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Confirmed: Dead elephant found in Sabah river killed for tusks by poachers

Confirmed: Dead elephant found in Sabah river killed for tusks by poachers

Tasneem Nazari

Last week, photos of what was believed to have been a dead elephant calf, went viral on social media.

The photos showed the elephant, tied to a tree by the Sungai Udin riverbank in Dumpas, Tawau.

Picture credit: The Star Online

Many speculated that the elephant had been shot dead due to a large hole in its back.

Alarmed by the photos, Sabah Wildlife Department director Augustine Tuuga instructed for investigations for the elephant’s cause of death to be conducted.

Today, reports confirm that the elephant was actually an adult male pygmy elephant believed to have been shot over 70 times by poachers before they removed its two tusks.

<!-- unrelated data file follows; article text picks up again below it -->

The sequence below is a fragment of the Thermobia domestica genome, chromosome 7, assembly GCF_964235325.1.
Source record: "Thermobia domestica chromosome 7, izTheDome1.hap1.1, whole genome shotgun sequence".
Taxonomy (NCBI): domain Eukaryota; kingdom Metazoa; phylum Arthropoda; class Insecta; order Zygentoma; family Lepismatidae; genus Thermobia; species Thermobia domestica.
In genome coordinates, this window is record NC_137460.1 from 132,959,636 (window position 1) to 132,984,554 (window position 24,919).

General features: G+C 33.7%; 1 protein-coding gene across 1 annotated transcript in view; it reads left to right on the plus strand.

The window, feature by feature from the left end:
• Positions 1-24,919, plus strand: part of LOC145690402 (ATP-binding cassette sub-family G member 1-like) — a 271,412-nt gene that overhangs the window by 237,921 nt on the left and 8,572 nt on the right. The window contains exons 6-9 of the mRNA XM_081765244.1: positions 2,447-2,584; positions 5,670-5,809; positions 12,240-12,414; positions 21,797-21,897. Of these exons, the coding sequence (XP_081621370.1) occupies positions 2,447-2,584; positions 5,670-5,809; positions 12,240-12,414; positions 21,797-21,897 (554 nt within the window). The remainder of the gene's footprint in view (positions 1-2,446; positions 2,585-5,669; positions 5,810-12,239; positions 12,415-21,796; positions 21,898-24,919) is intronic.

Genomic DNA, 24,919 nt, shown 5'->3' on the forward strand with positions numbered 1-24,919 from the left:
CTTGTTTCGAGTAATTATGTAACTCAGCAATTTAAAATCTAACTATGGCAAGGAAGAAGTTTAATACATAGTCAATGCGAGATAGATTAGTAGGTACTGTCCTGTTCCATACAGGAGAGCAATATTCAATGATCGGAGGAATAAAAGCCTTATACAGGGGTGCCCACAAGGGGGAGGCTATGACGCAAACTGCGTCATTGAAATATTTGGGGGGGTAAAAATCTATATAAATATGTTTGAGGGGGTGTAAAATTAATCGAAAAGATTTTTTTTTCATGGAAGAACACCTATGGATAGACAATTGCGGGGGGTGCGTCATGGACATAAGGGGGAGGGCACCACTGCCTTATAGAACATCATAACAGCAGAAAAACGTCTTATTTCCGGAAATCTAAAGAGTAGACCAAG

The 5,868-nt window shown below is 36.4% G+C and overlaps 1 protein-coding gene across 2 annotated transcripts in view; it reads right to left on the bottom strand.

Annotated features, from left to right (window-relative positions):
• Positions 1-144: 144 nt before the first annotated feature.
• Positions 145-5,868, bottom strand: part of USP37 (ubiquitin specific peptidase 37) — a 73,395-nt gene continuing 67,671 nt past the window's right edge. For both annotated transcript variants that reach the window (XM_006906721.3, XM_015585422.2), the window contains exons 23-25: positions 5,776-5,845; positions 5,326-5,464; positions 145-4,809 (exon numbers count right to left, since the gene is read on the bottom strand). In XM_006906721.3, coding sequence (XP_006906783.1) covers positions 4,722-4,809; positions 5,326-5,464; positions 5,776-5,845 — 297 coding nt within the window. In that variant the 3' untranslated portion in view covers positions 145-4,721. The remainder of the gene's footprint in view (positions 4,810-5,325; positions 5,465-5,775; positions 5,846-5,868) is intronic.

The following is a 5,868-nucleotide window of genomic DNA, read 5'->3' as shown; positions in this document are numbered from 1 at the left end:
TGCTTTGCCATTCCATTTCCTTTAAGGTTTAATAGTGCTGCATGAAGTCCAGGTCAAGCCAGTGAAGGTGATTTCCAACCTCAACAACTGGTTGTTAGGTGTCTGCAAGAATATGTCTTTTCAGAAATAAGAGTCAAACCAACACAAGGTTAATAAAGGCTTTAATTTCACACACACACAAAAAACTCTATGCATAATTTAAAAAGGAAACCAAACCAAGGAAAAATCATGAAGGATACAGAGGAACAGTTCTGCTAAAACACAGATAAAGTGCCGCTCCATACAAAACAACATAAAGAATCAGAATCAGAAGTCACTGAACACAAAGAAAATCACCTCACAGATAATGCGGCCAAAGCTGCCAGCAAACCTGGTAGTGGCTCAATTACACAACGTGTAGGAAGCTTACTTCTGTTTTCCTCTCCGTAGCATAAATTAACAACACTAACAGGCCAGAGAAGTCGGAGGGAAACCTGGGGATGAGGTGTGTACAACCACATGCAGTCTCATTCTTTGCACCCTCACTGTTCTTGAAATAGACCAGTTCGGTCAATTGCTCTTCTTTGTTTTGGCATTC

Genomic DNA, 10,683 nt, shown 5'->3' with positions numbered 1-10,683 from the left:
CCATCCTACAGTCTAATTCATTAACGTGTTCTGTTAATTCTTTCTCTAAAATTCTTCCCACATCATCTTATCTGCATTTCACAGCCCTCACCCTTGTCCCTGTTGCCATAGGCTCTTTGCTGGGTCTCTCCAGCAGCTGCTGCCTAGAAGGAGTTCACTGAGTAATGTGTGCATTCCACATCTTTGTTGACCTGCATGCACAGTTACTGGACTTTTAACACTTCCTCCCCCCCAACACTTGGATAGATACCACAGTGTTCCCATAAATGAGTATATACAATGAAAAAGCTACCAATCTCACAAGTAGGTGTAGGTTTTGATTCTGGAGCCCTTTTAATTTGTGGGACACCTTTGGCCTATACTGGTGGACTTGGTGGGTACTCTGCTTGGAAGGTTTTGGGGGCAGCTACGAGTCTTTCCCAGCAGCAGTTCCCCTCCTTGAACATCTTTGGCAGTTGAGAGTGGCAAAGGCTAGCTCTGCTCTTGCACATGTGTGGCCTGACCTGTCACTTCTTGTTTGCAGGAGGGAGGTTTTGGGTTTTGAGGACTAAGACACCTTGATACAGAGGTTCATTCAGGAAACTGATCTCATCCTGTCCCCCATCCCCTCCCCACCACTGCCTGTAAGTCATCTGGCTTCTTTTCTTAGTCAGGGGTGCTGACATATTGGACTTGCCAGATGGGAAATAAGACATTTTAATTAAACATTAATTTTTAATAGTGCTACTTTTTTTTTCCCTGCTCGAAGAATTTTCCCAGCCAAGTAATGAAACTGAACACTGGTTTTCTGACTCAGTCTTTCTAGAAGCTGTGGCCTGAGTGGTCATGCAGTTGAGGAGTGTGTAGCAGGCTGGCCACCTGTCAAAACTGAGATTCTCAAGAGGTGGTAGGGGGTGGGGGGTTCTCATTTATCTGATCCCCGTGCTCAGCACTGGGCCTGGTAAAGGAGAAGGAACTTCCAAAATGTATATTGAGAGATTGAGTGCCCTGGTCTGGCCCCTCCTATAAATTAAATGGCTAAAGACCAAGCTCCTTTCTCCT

Picture credit: The Borneo Post

This conclusion was reached by the team of vets and wildlife officials who conducted a post-mortem on the animal after heavy machinery was used to drag the elephant’s carcass out of the river and onto dry land.

According to The Borneo Post, the elephant is believed to have been shot by poachers using semi-automatic guns from a close range. 

The shots had fractured and penetrated the elephant’s skull and decimated its brain.

Confirming the post-mortem, Augustine Tuuga described the elephant’s circumstances of death as cruel.

FYI, in Malaysia, pygmy elephants are protected under (Schedule 1) in the Wildlife Conservation Enactment 1997.

The enactments states that anyone found guilty of killing protected animals could be jailed up to five years and slapped with a fine of RM250,000.

Currently, there is an estimate of only 1,500 surviving Borneo pygmy elephants in the wild.

Pygmy elephants in Borneo
Picture credit: World Wildlife Fund

They are regularly found dead, increasing concern about their declining numbers.

According to Tuuga, at least 100 pygmy elephants have died in the last 10 years, some of which were deliberately killed by poisoning or by gun-shots.

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